If defense counsel knows the science and assumptions of retrograde extrapolation, retrograde the result as high as possible with as many drinks possible to have occurred at the time of driving. Afterwards, cross-reference the result with Dubowski’s table on common characteristics at that level.37 Challenge these characteristics with actual tangible evidence in the case: the video and offense report. Ask the analyst if the client looks like that ridiculous number on the video. Most, if not all, never watch the video. The trial lawyer should pause and look at the jury. The jury should understand that the puppet is willing to testify to intoxication without even watching the video. And then finally ask the analyst: “If the result does not match the evidence, what is prohibiting the analyst from retesting the blood for C. albicans and the client’s DNA?”

Finish the Fight

Then David ran over and pulled Goliath’s sword from its sheath. David used it to kill him and cut off his head.38

Exhausted from battle, the closing argument is time to finish off the giant blood test. The jury requires courage and righteous indignation to send the client home. Who is really the villain? Is it the high blood test? No. It is the government, working together with law enforcement, accepting bad science from a law enforcement lab, and convicting the innocent on biased science. The ridiculously high blood test result that does not match the tangible evidence defies common sense. The trial lawyer should remind the jury that it was revealed in opening statement that an indisputable conflict between the blood test result and what jurors would hear and see would exist, and yet the State still has no excuse. An indisputable conflict in the evidence equals rea­sonable doubt. The fact a person can be that intoxicated, yet look that normal, and never have to use the bathroom defies common sense and science. Either the client’s body defies the laws of science and they are an alien, or the result is wrong.

Texans need independent labs for forensic science—a lab willing to acknowledge a mistake without fear of losing jobs or incurring enmity from a police agency and district attorney’s office. Scientists and labs make mistakes, but only independent scientists admit mistakes. Real science is not expected to be per­fect. Empower the jury to stand up for the people of Texas. The defense lawyer cross-examined every witness, fought the DA, and dealt with the judge without ever asking for help. Now is the time to ask the jury for help. Ask the jury to help you stand up for your client and the people of Texas. Remind the jury that when this case is over, they will remember their verdict for the rest of their lives. Remind the jury that when they go home and their friends and family ask about the case and if there was anything wrong with the blood, if they sit silent, they know deep down they are not telling the whole truth. The jury can and should be proud of a “not guilty” verdict. Ask them to stand proud and remember the day they stood up for the people of Texas against the giant government. A “not guilty” verdict is a giant cry for better forensic science in Texas.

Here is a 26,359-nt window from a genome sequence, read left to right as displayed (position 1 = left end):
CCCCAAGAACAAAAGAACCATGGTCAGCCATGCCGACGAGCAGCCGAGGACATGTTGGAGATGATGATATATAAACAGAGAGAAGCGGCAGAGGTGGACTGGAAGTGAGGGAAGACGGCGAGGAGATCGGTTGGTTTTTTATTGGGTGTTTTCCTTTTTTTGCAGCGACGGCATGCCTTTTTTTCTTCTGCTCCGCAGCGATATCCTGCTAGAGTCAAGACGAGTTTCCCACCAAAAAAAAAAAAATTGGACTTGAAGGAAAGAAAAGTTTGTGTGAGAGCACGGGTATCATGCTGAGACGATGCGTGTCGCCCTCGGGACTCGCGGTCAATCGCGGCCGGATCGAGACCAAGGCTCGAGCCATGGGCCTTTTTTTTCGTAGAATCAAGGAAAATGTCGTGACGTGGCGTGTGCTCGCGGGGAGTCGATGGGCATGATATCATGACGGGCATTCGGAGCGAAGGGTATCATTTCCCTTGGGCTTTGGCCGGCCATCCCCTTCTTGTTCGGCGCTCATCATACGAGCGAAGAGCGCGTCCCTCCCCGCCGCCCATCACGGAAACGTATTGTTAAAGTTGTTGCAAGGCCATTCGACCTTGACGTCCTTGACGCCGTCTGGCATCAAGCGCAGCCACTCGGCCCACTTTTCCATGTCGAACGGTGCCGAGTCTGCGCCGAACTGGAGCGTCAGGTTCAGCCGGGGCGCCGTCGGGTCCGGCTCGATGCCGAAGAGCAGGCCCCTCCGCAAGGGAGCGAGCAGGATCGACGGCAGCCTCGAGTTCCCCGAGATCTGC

1. Thank you to my associates, Mark Metzger and Shelby Burns, for their editing.

2. Texas Penal Code Section 49.04(d) states, “If it is shown on the trial of an offense under this section that an analysis of a specimen of the person’s blood, breath, or urine showed an alcohol concentration level of 0.15 or more at the time the analysis was performed, the offense is a Class A misdemeanor.”

3. Harris County.

4. Holy Bible, 1 Samuel 17:2–3.

5, Holy Bible, 1 Samuel 17:8–27.

6. “The original research indicated that certain individuals over 65 years of age, back, leg or inner ear problems, or people who are overweight by 50 or more pounds had difficulty performing this test.” National Highway Traffic Safety Administration (“NHTSA”) Student Manual, Section VIII, p. 14.

7. Id.

8. “Individuals wearing heels more than 2 inches high should be given the opportunity to remove their shoes.” Id.

9. Requires a reasonably dry, hard, level, and non-slippery surface. Id. at 13.

10. Nystagmus may also be caused by certain pathological disorders. They include brain tumor and other brain damage or some diseases of the inner ear. Id. at 4.

11. See “11 Essential DWI Trial Tactics,” Mark Thiessen, HCCLA The Defender, Winter 2013, pg. 26. See also TCDLA Voice for the Defense, May 2014.

12. Holy Bible 1 Samuel 17:32–40.

13. Author recommends American Chemical Society (ACS) programs at Axion Laboratories; National College for DUI Defense (NCDD) Harvard Summer session; NCDD/TCDLA Mastering Scientific Evidence; TCDLA DWI seminars. Mark Thiessen cell is 832-654-3058; call me anytime for transcripts or articles ().

14. Tex. Transp. Code § 724.017 (West 2011). House Bill 434 (Effective September 1, 2013)

15. Concentric Circles—start from center of site and counterclockwise in ever-widening for 2–3 inches in diameter. Ruth E. McCall, Phlebotomy Essentials, IV:11 pgs. 280, 408 (4th ed. 2008).




19. Kelly v. State, 824 S.W.2d 568 (Tex. Crim. App. 1992).


21. A huge thank you to Axion Analytical Laboratories in Chicago, IL., Professor Harold McNair, Dr. Lee Polite, Justin McShane, Josh Lee, Katy Kennedy, the staff at Axion, Deandra Grant, Grant Scheiner, J. Gary Trichter, Troy McKinney, Doug Murphy, Glenn Neely, NCDD, and TCDLA for helping me understand gas chromatography.